Christmas Bells

Christmas Bells
Christmas Bells - Blandfordia nobilis

Friday, December 28, 2007

A dam habitat

Some friends of mine invited me for dinner tonight, which was lovely. Fresh food, much of it grown by the lady of the house, in the vegie garden. The feature piece of the vegie garden is a "Lutyens" teak bench. But the real treasure is to be found in the vegetable gardens themselves.
Here are some photos taken around the dam, which is central to the habitat of the property.

The dam provides a place for water to drain, it acts as a filter (or rather a series of carefully constructed ponds, and water-courses do that). The dam also is home to a flock of Wood Ducks, and many other birds. Obviously, water is able to be pumped back up to the vegie garden, and other parts of the farm, as required.
Some birds, such as the Clamorous Reed Warblers, (Acrocephalus stentoreus) live exclusively in these reed beds.
Here is an Eurasian Coot (Fulica atra), a bird primarily of the open water, although it nests amongst reeds and rushes.
Here is a bed of Bulrushes (or "Cumbungi") Typha orientalis, (or other similar species.) The flower heads are in two distinct sections, with male flowers (which shed after dispensing their pollen) and the female flowers which stay on until they are matured, and the seeds then disperse on the wind. Click to see the enlarged image, to see the detail of the male flowers (mostly having shed) as residual flowers, above the fully formed female flowers.
Other birds, such as Latham's Snipe, (a summer migrant from Japan) hang out in the long grass around the dam, rather than amongst the reeds (where the water is too deep for their short legs). These photos were taken in Kangaloon, but the first photo is typical of where these birds hang out.
This second Snipe photo is typical of what one sees when a Snipe flies away suddenly, from "under your feet". Here is one Snipe, about 120 metres away, preparing to crash land in a reed-bed.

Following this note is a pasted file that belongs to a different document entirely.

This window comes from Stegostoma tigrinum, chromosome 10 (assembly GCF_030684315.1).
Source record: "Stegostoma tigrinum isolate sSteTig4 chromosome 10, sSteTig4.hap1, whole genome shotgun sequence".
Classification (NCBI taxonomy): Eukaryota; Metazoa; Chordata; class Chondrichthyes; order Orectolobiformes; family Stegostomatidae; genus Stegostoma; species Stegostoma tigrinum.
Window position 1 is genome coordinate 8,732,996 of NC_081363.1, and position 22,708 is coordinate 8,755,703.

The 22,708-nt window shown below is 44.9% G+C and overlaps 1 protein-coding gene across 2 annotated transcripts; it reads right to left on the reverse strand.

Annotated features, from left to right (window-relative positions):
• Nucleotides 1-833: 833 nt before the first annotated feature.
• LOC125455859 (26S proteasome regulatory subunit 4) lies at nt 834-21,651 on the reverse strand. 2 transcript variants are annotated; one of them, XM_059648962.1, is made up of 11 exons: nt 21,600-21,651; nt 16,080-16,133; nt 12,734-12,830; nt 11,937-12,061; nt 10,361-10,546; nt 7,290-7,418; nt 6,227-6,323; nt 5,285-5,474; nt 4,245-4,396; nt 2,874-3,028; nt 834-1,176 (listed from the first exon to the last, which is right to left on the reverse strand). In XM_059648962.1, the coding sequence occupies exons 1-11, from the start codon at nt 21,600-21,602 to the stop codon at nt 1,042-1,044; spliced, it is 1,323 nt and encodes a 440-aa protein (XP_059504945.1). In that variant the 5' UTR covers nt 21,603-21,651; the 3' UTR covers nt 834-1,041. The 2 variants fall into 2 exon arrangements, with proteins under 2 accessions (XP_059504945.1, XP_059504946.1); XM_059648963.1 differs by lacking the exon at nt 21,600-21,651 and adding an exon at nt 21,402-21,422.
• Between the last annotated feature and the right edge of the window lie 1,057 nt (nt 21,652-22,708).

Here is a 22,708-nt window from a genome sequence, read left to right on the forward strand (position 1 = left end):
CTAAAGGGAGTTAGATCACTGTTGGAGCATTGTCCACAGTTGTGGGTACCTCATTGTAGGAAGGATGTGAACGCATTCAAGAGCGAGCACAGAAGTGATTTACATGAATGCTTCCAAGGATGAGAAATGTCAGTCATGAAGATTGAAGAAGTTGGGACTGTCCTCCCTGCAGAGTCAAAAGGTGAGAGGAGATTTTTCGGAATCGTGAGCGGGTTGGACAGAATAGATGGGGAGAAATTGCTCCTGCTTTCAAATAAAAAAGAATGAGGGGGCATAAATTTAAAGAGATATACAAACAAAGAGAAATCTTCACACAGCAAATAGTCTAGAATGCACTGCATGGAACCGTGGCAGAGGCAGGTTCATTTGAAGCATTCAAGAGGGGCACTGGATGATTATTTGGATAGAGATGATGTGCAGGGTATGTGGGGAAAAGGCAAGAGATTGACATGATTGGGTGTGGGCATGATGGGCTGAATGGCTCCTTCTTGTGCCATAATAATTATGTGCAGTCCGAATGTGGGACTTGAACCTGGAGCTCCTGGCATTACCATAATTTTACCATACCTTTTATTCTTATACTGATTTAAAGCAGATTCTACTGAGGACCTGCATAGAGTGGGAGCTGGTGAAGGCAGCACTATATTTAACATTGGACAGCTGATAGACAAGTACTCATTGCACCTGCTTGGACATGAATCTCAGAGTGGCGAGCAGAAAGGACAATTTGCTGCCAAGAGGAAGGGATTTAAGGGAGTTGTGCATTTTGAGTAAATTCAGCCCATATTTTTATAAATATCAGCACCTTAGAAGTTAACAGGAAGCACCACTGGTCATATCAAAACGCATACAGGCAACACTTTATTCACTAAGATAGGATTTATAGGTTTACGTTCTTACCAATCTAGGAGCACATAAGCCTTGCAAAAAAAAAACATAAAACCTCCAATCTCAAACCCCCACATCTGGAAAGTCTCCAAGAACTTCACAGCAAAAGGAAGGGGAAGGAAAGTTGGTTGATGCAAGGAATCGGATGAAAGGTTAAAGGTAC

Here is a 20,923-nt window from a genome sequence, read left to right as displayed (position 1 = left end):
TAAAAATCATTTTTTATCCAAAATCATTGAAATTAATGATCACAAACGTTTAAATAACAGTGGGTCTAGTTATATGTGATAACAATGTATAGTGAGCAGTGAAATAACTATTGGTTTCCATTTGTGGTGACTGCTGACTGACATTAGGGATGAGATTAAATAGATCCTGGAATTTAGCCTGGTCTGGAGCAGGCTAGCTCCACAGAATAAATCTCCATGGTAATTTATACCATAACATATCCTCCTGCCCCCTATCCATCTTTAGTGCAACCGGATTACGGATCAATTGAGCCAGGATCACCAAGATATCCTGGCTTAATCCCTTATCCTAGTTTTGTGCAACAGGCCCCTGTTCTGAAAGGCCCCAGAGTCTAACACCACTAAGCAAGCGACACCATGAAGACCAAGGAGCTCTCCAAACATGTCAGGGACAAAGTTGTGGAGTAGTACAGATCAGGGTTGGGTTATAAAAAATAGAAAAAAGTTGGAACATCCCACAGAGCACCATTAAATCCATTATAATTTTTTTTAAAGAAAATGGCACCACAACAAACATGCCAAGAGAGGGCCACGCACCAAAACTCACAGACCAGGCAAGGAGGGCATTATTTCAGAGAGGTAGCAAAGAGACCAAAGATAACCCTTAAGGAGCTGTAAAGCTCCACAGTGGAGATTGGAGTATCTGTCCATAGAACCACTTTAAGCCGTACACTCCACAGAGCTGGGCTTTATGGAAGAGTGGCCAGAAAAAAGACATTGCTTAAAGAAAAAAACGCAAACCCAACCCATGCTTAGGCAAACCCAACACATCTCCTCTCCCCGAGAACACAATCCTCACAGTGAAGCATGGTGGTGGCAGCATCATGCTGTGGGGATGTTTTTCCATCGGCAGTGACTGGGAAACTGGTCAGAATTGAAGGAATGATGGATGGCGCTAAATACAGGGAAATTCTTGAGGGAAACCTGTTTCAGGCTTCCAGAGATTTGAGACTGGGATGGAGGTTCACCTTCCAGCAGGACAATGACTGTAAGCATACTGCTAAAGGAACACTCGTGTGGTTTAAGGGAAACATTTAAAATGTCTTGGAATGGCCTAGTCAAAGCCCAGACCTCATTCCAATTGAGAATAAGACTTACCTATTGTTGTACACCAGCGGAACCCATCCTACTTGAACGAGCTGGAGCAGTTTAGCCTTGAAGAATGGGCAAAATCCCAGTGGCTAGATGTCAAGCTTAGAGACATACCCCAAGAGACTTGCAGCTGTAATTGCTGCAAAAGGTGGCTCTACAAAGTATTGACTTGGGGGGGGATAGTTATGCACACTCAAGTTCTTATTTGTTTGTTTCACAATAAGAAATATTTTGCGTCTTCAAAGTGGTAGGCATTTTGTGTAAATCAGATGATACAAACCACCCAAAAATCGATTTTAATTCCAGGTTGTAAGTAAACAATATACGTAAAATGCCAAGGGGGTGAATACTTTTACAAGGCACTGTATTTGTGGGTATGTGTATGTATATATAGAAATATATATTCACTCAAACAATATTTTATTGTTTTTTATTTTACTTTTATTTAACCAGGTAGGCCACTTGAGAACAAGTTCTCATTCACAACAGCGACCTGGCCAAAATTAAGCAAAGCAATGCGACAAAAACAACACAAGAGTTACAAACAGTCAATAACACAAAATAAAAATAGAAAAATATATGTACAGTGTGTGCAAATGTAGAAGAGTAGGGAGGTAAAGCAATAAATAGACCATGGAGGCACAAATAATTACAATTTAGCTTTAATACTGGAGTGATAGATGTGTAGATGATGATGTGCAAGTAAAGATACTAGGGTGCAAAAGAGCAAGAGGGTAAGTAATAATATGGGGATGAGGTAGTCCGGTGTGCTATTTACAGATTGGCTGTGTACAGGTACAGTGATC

Secrecy (and surprise) is everything, for Snipe. Their survival depends upon it. In Europe they are regarded as a classic "game bird" for that very reason - for the "sport" (so-called) they provide by their sudden "rising", and fast flight to cover. I am pleased to report that these Snipe which I saw today, are safe at this farm dam.


Miss Eagle said...

Denis, you have not made clear - to me at least - whether the reed beds are natural occurences or whether they are man made. If they are man made, are they part of a sewage system, or perhaps a permaculture design, or something of the sort.

Blessings and bliss

Denis Wilson said...

Hi Miss Eagle
I guess I thought by referring to it as a "dam" that it would be clear. It is not a "lake", or in Aussie parlance, a "swamp".
It has been contructed, as a water holding facility on this farm. Created by previous owner, and refined by current owners.
As a dam, it is not "natural". but it has been made as natural as possible, by allowing appropriate levels around the edge. Where the depth suits various types of plants, they naturally colonise the water. Bulrushes and reeds grow at a particular depth. Other Sedges, and Rushes and even grasses grow in very shallow edges of water. So this dam mimics well the natural habitat.

No water plants grow in centre (way too deep). This allows the dam to serve the purpose of the farmer, and to maximise the natural environmental benefits to all (habitat plus water cleansing through oxidising, etc).

Hope this helps.